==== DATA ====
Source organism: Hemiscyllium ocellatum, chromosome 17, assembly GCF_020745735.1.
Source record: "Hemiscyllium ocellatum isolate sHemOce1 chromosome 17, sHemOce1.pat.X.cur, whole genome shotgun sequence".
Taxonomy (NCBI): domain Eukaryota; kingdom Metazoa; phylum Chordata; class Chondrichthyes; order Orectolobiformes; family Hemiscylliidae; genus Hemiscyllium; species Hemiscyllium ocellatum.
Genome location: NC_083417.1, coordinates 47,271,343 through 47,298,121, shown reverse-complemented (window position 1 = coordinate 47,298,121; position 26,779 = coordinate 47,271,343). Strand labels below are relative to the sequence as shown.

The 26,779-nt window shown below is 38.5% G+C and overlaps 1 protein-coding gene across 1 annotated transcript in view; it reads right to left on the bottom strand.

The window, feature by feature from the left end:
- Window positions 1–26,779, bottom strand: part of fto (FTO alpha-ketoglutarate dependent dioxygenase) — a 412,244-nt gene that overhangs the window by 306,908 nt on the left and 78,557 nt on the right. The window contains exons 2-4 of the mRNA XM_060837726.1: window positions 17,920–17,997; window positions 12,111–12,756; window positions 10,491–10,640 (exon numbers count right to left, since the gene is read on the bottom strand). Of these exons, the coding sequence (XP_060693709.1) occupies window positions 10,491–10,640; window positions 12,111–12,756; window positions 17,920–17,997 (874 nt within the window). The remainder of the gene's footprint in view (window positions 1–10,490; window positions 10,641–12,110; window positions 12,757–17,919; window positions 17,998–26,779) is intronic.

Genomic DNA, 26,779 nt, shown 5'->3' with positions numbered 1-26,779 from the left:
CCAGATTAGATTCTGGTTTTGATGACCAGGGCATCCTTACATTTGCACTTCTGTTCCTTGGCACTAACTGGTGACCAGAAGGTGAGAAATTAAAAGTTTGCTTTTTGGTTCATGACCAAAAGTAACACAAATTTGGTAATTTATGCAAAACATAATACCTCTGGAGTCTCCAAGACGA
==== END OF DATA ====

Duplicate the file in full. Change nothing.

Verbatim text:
Source organism: Hemiscyllium ocellatum, chromosome 17, assembly GCF_020745735.1.
Source record: "Hemiscyllium ocellatum isolate sHemOce1 chromosome 17, sHemOce1.pat.X.cur, whole genome shotgun sequence".
Taxonomy (NCBI): domain Eukaryota; kingdom Metazoa; phylum Chordata; class Chondrichthyes; order Orectolobiformes; family Hemiscylliidae; genus Hemiscyllium; species Hemiscyllium ocellatum.
Genome location: NC_083417.1, coordinates 47,271,343 through 47,298,121, shown reverse-complemented (window position 1 = coordinate 47,298,121; position 26,779 = coordinate 47,271,343). Strand labels below are relative to the sequence as shown.

The 26,779-nt window shown below is 38.5% G+C and overlaps 1 protein-coding gene across 1 annotated transcript in view; it reads right to left on the bottom strand.

The window, feature by feature from the left end:
- Window positions 1–26,779, bottom strand: part of fto (FTO alpha-ketoglutarate dependent dioxygenase) — a 412,244-nt gene that overhangs the window by 306,908 nt on the left and 78,557 nt on the right. The window contains exons 2-4 of the mRNA XM_060837726.1: window positions 17,920–17,997; window positions 12,111–12,756; window positions 10,491–10,640 (exon numbers count right to left, since the gene is read on the bottom strand). Of these exons, the coding sequence (XP_060693709.1) occupies window positions 10,491–10,640; window positions 12,111–12,756; window positions 17,920–17,997 (874 nt within the window). The remainder of the gene's footprint in view (window positions 1–10,490; window positions 10,641–12,110; window positions 12,757–17,919; window positions 17,998–26,779) is intronic.

Genomic DNA, 26,779 nt, shown 5'->3' with positions numbered 1-26,779 from the left:
CCAGATTAGATTCTGGTTTTGATGACCAGGGCATCCTTACATTTGCACTTCTGTTCCTTGGCACTAACTGGTGACCAGAAGGTGAGAAATTAAAAGTTTGCTTTTTGGTTCATGACCAAAAGTAACACAAATTTGGTAATTTATGCAAAACATAATACCTCTGGAGTCTCCAAGACGA